THE NAIROBI SOUND (Original Music) It's not "primitivism" or "simplicity" that makes African pop so exciting--it's the doubly complex interaction of two sophisticated demotic languages, polyrhythm and technomedia, each with its own style of self-consciousness. Unlike his Africa Dances, however, this John Storm Roberts anthology has a folkloric feel. Very local in origin and outreach and not really intended for dancing, these Kenyan tunes, especially those in the acoustic (and rural) "dry guitar" style, have enormous charm and not much impact, except for those always special moments of inspiration that propel folk music out into the great world--like the soprano duo "Chemirocha," which technomedia fans will be pleased to learn is a tribute to Jimmie Rodgers. B PLUS

RANDY NEWMAN: Trouble in Paradise (Warner Bros.) The reason 1979's Born Again took three years to sink in for me was that Newman never pinned down the distance between himself and the creeps he wrote his first-person songs about. Because he's gained control as a singer, his oafish drawl here turns into a unifying voice, and the accompaniments are as eloquently integral as the American-colloquial pastiche of his Ragtime soundtrack. So this time the baffled racist of "Christmas in Capetown" and the happy-go-lucky Disney hero of "I'm Different" and the sentimental pimp of "Same Girl" and the mournfully manipulative patriot of "Song for the Dead" and the unflappably egoistic rock star of the outrageous "My Life Is Good" all seem to be the same guy. And while that guy isn't Newman, Newman does go out of his way to understand his point of view. A MINUS

ORCHESTRA MAKASSY: Agwaya (Virgin import) Four sweet male vocalists dominate this clear, buoyant fifteen-man group from Tanzania, who like all Tanzanian musicians have to travel to Kenya to record their pioneering East African variation on ur-Cuban Congolese styles. Salsa-shaped (a mere three drums) and calypso-inflected, their song forms will relieve or perplex listeners whose contact with Afropop begins and ends with Sunny Ade--they're much simpler. Those who find Ade too damn pleasant will be relieved to learn that Makassy occasionally cut the lovely flow with soulful grit in a lead vocal or sax solo. Me, I love them because they're lovely. A MINUS

THE PSYCHEDELIC FURS: Forever Now (Columbia) It's not band breakdown (Duncan Kilburn's sax replaced, John Ashton's guitar gone) nor pop sellout (Todd Rundgren in for Steve Lillywhite at the board) nor tired songcraft (hookier than the junk-punk debut if more ornate than the powerhouse follow-up) that makes this quite entertaining album less than credible. It's the half-life of cynicism as a public stance. Last time Richard Butler's surprising new emotionality made for a winning world-weariness, but this time it sounds just slightly pat, more or less what you'd expect from a quite likable phony. A MINUS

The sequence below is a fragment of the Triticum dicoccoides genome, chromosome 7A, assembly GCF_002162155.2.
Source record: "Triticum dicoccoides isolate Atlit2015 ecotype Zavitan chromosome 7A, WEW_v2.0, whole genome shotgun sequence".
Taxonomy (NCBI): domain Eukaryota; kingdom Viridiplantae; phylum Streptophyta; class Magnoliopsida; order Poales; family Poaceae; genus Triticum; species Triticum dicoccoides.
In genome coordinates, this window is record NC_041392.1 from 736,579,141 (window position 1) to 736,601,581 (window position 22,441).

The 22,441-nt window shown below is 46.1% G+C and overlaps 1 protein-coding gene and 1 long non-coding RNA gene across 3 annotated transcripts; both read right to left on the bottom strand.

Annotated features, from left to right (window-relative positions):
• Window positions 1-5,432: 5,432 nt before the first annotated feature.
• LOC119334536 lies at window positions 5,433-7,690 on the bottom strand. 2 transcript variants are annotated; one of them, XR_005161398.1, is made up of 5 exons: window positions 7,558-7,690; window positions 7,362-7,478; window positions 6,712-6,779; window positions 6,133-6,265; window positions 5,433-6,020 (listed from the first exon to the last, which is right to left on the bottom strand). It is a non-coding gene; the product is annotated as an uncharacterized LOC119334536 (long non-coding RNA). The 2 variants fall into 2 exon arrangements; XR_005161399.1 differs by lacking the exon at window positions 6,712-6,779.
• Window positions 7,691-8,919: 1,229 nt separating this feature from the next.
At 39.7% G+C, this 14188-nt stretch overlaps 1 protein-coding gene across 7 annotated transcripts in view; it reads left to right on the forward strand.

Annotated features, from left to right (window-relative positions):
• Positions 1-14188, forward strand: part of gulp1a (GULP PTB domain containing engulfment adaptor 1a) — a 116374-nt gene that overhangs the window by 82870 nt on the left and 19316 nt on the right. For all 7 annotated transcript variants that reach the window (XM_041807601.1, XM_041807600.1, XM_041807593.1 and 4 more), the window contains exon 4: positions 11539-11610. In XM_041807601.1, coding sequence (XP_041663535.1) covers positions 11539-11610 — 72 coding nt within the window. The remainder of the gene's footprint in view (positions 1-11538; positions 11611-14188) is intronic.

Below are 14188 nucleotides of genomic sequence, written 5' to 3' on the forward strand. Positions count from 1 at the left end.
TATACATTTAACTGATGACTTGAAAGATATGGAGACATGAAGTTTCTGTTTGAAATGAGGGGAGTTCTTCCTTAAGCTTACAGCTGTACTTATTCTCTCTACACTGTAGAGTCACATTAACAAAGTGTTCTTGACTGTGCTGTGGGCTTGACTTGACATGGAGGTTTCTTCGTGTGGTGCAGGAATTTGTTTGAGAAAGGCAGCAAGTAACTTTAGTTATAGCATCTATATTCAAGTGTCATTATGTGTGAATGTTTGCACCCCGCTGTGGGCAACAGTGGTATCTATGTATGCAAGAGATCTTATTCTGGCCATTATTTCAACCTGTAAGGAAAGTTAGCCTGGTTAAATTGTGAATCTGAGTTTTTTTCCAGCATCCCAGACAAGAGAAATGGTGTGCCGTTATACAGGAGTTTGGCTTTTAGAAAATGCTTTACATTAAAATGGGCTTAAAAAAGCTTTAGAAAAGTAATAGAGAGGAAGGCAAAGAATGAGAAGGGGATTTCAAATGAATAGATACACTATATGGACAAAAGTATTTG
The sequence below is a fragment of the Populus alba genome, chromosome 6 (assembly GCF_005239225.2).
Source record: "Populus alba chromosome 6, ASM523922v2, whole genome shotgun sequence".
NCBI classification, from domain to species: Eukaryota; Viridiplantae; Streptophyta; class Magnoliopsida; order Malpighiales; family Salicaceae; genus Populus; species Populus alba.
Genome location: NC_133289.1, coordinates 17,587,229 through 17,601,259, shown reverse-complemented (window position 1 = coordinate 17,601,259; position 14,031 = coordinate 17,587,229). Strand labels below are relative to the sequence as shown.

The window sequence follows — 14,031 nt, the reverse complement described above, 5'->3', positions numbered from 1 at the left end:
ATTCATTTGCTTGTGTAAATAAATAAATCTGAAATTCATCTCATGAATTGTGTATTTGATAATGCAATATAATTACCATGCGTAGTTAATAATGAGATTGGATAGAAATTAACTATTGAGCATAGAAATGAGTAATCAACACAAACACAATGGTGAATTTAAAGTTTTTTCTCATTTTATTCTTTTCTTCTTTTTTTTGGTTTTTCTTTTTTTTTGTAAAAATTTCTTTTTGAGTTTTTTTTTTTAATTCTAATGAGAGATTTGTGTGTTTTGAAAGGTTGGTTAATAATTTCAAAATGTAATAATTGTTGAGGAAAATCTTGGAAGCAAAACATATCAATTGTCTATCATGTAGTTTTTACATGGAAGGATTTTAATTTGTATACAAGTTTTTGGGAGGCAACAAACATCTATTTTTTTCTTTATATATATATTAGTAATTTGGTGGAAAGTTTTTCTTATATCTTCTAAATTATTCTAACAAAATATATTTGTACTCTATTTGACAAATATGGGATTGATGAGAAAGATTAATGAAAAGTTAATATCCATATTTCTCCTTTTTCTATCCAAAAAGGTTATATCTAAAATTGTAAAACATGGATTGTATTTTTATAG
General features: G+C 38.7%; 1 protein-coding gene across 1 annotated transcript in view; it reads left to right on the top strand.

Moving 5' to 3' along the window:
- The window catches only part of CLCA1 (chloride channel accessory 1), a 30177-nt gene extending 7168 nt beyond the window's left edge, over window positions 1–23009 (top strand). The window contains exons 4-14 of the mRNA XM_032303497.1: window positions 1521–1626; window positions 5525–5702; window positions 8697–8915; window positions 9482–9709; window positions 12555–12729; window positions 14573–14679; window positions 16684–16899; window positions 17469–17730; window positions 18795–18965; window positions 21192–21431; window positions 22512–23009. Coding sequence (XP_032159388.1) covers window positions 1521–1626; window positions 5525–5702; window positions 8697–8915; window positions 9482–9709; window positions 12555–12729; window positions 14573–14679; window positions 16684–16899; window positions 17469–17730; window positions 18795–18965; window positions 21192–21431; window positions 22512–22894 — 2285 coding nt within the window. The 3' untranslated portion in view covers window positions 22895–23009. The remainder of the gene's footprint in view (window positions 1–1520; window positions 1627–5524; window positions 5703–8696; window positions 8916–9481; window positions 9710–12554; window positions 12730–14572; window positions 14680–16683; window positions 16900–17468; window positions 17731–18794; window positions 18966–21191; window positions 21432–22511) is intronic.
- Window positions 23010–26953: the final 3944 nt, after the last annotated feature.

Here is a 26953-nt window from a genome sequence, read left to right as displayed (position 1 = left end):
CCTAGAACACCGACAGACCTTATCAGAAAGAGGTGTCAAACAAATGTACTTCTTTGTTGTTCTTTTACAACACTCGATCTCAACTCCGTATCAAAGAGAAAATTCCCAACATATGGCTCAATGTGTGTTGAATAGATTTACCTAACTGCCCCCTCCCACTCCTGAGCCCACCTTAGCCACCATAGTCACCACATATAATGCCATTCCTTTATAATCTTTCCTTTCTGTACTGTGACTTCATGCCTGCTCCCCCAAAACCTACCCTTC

RANK AND FILE: Sundown (Slash) As rock concepts go these days, the idea of making like the fourth-best bar band in Wichita Falls is plenty warm-blooded, so that even though I disapprove in theory of the loud, klutzy dynamics of this ex-punk country-rock, its zeal wins me over every time. Helps that they leave "Wabash Cannonball" etc. off the album and explain their excellent motives in their own words, fleshed out with a few of the guitar licks they found lying around that bar. A MINUS

SOUND D'AFRIQUE II: SOUKOUS (Mango) Despite a misleadingly tribal (though hardly unpop) lead cut from Mali, Mango's second French African compilation avoids the eclectic distractions of the first by concentrating on the Congolese dance style that dominates the continent's music if anything does. Hard, salsified stuff with vocals that twist and shout, recommended to unreconstructable urbanists. A MINUS [Later]

SOWETO (Rough Trade import) It's fair to assume that these fourteen crude, tuneful little singles, released six or seven years ago out of a Johannesburg record shop and featuring a writer-producer named Wilbur Dlamini and a backing band of Jo'burg Zulus called the Bamalangabis, are typical of nothing. They're apolitical except by their sheer existence, mostly small-group instrumental, with guitar, sax, and organ leads. Not too clearly recorded, either. And they're delightful. It's possible Dlamini is a lost genius. It's also possible that when I've heard more music from South Africa's hellish black urban work zones I'll find him minor or derivative. But what's certain is that a lot of very talented people are getting lost in black South Africa. Ain't capitalism grand? A MINUS

TELEVISION: The Blow Up (ROIR cassette) John Piccarella and I annotated this eighty-five-minute tape because guitar heroes like Tom Verlaine and Richard Lloyd deserve a heroic live album. You get three new cover versions, too. But as with so many ROIR cassettes (and nonchromium tapes in general), audio makes the difference between a laudable document and living history. That the sound could have been brighter is more than clear on Arrow, the bootleg disc where I first encountered the finest of these performances, still available at Rock's in Your Head. You pays your money--the tape is 35 minutes longer for the same bucks--and so forth. B PLUS [Later]

THE WHO: It's Hard (Warner Bros.) Tommy's operatic pretensions were so transparent that for years it seemed safe to guess that Townshend's musical ideas would never catch up with his lyrics. And it fact they didn't--both became more prolix at about the same rate. This isn't so grotesque as All the Blind Chinamen Have Western Eyes, but between the synths and the book-club poetry it's the nearest thing to classic awful English art-rock since Genesis discovered funk. Best tune: "Eminence Front," on which Townshend discovers funk. Just in time. Bye. C

Additional Consumer News